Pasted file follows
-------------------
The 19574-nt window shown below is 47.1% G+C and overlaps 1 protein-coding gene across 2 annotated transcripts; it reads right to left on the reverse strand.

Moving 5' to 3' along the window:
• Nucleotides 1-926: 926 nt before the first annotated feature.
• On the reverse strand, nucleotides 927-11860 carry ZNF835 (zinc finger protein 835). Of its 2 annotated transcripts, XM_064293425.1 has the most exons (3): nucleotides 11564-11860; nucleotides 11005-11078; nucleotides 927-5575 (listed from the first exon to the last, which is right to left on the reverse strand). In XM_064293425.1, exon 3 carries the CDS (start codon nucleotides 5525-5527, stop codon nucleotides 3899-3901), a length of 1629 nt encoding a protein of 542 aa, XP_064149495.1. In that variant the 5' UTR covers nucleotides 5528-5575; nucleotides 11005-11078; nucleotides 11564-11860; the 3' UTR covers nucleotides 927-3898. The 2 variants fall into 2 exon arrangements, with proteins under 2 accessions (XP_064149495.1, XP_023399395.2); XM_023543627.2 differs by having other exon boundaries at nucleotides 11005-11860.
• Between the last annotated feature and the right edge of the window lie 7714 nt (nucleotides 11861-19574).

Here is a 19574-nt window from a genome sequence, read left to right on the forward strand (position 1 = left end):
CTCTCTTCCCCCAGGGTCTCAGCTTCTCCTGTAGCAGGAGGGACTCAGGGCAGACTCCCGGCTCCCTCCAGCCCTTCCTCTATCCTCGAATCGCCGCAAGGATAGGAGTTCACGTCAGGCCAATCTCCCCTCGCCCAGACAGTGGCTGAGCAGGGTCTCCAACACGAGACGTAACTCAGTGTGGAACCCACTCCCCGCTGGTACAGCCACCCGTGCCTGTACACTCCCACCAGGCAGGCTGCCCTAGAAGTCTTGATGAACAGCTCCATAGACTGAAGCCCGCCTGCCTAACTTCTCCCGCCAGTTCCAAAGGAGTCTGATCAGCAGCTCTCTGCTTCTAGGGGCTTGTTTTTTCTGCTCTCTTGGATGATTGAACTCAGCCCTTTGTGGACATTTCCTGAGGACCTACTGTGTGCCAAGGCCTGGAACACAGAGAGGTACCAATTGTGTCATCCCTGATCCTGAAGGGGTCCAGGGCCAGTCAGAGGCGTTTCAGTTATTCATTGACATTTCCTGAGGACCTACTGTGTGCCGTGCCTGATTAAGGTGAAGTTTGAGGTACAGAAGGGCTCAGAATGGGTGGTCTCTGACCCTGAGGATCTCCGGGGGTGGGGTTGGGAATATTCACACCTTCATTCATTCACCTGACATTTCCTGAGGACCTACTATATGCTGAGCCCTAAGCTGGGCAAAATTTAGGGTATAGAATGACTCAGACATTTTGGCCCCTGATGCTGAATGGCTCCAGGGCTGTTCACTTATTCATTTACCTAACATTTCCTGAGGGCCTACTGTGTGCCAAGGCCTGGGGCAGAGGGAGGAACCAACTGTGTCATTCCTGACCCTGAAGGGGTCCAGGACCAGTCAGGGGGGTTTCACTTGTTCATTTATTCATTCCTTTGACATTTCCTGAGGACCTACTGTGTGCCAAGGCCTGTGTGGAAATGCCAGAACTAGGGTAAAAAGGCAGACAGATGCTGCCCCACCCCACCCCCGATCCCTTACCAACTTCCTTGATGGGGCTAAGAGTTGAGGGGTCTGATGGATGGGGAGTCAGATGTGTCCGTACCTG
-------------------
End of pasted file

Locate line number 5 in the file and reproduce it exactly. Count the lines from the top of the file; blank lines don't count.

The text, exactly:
• Between the last annotated feature and the right edge of the window lie 7714 nt (nucleotides 11861-19574).